Rating: 5 stars out of 5
Customs officer Peregrine Dean is sent by his patron to investigate rumors of corruption in the Porthkennack customs house. There he is tasked by the local magistrate to bring down the villainous Tomas Quick, a smuggler with fingers in every pie in town. Fired with zeal and ambition, and struck to the core by his first glimpse of Tomas, Perry determines to stop at nothing until he has succeeded.
Tomas Quick is an honest thief—a criminal regarded by the town as their local Robin Hood. He’s also an arrogant man who relishes the challenge posed by someone as determined and intelligent as Perry. Both of them come to enjoy their cat-and-mouse rivalry a little too much.
But the eighteenth century is a perilous time for someone like Perry: a black man in England. Two have already disappeared from the wrecks of ships. Tomas and Perry must forsake their competition and learn to trust each other if they are to rescue them, or Perry may become the third victim.
Back to that historic seaside village of Porthkennack again we go in Contraband Hearts (Porthkennack #10) by Alex Beecroft, one of my favorite ongoing series by multiple authors. Only this time, we journey way back into Porthkennack’s history which is rife with smuggling, ship wrecks, profiteering, and in this case, it seems the mystery of the missing slaves who ought to be free men once they reach the shores of those rocky cliffs outside of their owners reach. How I love this series and small complicated township, no matter where the story falls on its timeline.
Laid atop a maze of tunnels and small rooms dug into the ground that lead directly to the caves and shoreline (read all the stories written for the series), Porthkennack only looks tidy, and, seemingly normal at first glance. But the truth of Porthkennack often lies beneath the surface of things and people, as it has been shown from story to story, whether it be from Porthkennack’s convoluted and twisted past to it’s present, who’s ties to it’s past are almost iron clad. Especially with its ancient families.
I love the historic stories and here Alex Beecroft has crafted one both timely and timeless. Due to it’s location atop the perilous cliffs, riff with caves perfect for hiding smugglers and “misplaced” goods, Porthkennack’s citizens are a tightly knit village who survives based on cooperation, their wits, and floundering ships lost upon their shorelines. Oh and wonderful harvests of fish too. Beecroft builds this gritty, down to earth community with authenticity, heart, and verve. At the top of Porthkennack is the Quick family who rules over all, leaving little for the township and most for themselves. Tomas Quick, who’s relation to the family is uncertain is beloved by the town and not so by the local magistrate and Quick family. Which is why Customs officer Peregrine Dean is sent to the seaside town.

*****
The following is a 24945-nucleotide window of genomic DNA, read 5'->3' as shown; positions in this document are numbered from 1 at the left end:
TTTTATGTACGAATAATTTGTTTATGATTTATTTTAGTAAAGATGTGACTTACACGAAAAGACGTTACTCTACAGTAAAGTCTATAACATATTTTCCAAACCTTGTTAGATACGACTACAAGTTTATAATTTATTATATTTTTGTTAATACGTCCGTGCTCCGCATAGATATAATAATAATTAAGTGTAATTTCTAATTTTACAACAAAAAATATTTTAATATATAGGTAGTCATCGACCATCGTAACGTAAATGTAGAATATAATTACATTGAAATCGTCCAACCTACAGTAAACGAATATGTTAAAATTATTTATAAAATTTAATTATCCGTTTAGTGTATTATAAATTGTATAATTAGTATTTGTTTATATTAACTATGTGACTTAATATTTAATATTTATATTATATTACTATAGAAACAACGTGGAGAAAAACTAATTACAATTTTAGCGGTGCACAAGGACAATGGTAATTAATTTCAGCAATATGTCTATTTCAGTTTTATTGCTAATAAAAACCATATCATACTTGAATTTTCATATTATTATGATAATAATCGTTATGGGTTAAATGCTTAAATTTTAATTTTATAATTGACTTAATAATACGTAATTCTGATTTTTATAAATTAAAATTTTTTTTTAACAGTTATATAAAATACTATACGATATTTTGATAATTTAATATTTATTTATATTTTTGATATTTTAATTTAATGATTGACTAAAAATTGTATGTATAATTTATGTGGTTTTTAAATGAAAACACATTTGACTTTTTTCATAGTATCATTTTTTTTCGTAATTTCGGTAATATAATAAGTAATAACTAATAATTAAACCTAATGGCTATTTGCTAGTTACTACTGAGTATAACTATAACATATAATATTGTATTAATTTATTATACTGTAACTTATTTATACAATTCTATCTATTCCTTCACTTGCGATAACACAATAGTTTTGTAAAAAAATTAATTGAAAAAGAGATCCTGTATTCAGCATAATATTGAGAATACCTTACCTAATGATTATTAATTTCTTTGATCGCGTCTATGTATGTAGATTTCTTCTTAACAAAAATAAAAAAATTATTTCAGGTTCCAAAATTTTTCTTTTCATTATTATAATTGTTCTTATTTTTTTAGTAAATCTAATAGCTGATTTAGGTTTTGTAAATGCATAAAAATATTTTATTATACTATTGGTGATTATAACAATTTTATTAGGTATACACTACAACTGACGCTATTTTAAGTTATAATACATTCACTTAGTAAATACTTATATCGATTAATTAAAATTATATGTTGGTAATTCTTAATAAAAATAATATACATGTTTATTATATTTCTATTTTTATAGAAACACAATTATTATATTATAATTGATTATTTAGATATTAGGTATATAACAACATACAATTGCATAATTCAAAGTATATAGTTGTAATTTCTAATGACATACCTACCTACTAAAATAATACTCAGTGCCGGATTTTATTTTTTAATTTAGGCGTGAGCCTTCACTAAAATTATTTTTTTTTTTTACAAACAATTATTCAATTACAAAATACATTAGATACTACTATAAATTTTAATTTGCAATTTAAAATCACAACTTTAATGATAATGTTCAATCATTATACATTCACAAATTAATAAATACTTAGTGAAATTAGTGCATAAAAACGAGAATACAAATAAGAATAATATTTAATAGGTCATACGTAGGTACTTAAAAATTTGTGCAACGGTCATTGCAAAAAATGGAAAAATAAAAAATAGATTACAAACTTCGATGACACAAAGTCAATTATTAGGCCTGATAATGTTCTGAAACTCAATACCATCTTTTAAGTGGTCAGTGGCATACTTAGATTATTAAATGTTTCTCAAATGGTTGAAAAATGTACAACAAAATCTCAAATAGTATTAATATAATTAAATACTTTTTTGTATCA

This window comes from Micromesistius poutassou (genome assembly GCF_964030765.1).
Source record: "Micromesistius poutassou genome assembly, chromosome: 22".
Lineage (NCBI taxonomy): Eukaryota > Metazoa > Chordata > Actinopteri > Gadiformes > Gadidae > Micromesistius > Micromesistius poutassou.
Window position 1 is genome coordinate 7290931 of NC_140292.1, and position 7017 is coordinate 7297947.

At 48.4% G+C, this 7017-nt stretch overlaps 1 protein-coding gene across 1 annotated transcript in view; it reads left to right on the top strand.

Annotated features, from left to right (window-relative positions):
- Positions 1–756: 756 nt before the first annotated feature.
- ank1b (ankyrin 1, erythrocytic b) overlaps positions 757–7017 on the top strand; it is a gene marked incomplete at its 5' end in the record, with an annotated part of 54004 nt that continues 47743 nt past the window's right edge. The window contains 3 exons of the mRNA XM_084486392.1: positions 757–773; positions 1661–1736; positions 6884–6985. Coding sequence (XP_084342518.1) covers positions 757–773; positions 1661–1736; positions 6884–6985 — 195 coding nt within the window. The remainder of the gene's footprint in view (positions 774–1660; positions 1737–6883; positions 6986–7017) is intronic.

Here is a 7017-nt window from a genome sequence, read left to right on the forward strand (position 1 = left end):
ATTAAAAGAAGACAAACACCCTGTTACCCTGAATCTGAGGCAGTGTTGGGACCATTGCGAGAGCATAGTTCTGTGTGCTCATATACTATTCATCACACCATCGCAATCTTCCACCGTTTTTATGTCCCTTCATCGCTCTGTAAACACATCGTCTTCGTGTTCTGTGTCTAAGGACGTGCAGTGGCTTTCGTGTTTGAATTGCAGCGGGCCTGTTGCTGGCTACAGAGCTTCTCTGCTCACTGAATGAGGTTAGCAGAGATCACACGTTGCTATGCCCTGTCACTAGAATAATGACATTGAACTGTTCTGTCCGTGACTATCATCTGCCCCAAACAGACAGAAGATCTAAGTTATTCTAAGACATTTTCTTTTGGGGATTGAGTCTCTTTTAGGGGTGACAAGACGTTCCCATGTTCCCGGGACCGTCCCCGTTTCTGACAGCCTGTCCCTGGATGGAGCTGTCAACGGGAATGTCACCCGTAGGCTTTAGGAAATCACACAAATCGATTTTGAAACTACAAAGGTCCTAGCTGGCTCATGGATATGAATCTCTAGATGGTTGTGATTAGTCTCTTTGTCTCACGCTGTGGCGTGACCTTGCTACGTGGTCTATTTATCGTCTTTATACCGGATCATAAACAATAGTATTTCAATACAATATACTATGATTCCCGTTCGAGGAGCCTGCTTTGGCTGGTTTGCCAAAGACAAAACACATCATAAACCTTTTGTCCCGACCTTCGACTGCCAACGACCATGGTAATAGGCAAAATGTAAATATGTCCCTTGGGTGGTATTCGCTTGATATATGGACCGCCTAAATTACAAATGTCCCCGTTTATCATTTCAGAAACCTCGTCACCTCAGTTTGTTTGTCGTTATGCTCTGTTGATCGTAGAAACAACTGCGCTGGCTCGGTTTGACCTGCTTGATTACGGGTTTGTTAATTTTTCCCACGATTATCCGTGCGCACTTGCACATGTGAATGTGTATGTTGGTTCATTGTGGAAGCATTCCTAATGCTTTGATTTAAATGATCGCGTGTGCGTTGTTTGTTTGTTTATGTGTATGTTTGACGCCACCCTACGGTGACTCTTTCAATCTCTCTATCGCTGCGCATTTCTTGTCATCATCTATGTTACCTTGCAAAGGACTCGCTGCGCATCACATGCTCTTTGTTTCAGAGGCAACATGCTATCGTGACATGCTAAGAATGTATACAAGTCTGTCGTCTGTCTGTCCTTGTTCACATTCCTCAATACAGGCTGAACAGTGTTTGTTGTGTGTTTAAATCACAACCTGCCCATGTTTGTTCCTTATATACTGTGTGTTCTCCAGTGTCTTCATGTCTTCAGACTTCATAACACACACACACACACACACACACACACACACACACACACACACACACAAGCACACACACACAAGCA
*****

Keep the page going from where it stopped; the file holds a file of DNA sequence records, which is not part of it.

Ah yes, the outsider sent to investigate corruption and smuggling. In the 18th century. Made all the more fascinating because Peregrine Dean is a black man who has never been a slave. An Englishman with a mentor, he hopes for grand things for himself with the service. So it’s with a certain zeal that he’s going to approach this job.
Again, the characterization of Peregrine is perfect. As is the shocks that await him. For in some respects, Perry has been insulated away from the realities of what it actually feels like to be black and have your freedom taken away from you, to be considered a “product” to be traded and sold. Beecroft works that element and the essence of the slave trade in here fluidly and subtly. Plus you can see why that aspect of Peregrine’s personality fights so hard against what is before him. Reality is a hard truth here for him to accept. He has never seen himself as anything other than an Englishman and has thought that to be true mostly of others. He is about to find out that the world outside of London is not as expected.
Tomas Quick is another wonderful character complete with mother and support of his community (equally made up of believable villagers and seafaring scoundrels as the reader will discover. Tomas has his own agenda here, along with established businesses. His attraction to Peregrine (same sex attraction) and his acceptance of it is based on his mother’s attitude and background. So the author’s case for their relationship is grounded and seems realistic.
There is also a delightful twist at the end that I throughly enjoyed!
Taking another journey to Porthkennack’s past for a romance, some mystery, considerable suspense and hijinks, and just plain grand storytelling makes me recommend Contraband Hearts (Porthkennack #10) by Alex Beecroft all the more. I just adore this series and this book (and author) is just one more reason why.
Cover art: L.C. Chase is exquisite. This is Peregrine Dean at his finest. Love that cover.